Fourteen of us, members of Leverett’s Hands Across the Hills project, will travel to Letcher County in eastern Kentucky on April 19 for a three-day visit that includes dialogue, cultural exchange and community events.
Our Kentucky hosts, who visited Leverett for a comparable weekend in October 2017, have planned our stay to include storytelling, a Shriner’s breakfast public event, a coal mine tour, cultural and musical activities as well as six hours of dialogue facilitated by Leverett’s Paula Green. The Kentuckians will host the Leverett visitors in their homes in Letcher County.
We have prepared short presentations about Leverett and will be bringing a
large handmade paper “quilt” telling stories of immigration and family, made
by Leverett and Letcher County participants together last fall.
The Hands Across the Hills project developed out of Leverett’s response to the
2016 presidential election in which Letcher County voted 80% for Donald
Trump, who received only 14.7% of the vote in rural Leverett. Despite this
significant political divide, the 2017 visit of the Kentucky group was an
unqualified success in reducing stereotypes and increasing empathy. Following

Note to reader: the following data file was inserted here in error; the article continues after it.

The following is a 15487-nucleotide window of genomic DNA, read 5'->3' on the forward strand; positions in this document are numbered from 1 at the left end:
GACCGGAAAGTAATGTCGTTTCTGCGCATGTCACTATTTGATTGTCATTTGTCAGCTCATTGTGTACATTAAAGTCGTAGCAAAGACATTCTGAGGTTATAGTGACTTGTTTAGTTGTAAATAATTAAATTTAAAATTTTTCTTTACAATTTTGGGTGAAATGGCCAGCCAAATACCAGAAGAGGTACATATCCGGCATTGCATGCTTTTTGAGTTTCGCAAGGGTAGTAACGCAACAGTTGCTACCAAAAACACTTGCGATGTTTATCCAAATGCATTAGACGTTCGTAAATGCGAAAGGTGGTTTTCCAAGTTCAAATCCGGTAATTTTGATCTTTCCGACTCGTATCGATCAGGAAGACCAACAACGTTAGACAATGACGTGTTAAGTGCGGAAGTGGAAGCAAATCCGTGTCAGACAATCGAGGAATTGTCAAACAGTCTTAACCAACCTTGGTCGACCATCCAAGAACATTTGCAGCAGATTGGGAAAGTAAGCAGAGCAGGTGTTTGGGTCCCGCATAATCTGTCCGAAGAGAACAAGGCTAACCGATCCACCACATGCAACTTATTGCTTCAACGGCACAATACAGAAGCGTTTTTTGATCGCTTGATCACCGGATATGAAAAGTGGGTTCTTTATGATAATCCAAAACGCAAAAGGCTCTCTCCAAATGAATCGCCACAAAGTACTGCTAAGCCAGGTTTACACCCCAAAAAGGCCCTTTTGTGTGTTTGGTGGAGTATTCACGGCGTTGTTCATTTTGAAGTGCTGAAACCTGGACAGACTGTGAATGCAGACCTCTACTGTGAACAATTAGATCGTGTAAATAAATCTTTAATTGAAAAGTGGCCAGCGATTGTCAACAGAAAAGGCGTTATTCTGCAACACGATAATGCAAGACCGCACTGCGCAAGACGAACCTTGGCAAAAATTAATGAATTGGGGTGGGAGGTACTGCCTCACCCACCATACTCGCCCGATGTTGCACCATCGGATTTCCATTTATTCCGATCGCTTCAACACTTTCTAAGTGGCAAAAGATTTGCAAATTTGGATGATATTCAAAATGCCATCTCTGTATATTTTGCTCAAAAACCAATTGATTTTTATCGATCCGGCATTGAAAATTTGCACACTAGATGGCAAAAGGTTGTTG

her visit, one Kentuckian noted: “We came with curiosity and we left with
David Rabinovitz of DMR Productions in Pelham, MA has created a short film trailer about the October events which you can click to see here. Eventually Rabinovitz will create a longer film reflecting both Leverett and Letcher County visits.
We are documenting this endeavor in hopes that our project will inspire communities to reach out to places and people often characterized as ‘other.’ Meeting face to face, talking together, finding mutual concerns, all can help bridge the differences we currently experience.
Photo credit: Sharon Dunn
Barbara Tiner, left, of Hands Across the Hills with the “quilt” of immigration and family stories we are bringing as a gift to Kentucky on April 19. Folks from Leverett and Letcher County KY, illustrated the squares last October under guidance of artist Judith Inglese, right, who assembled the banner.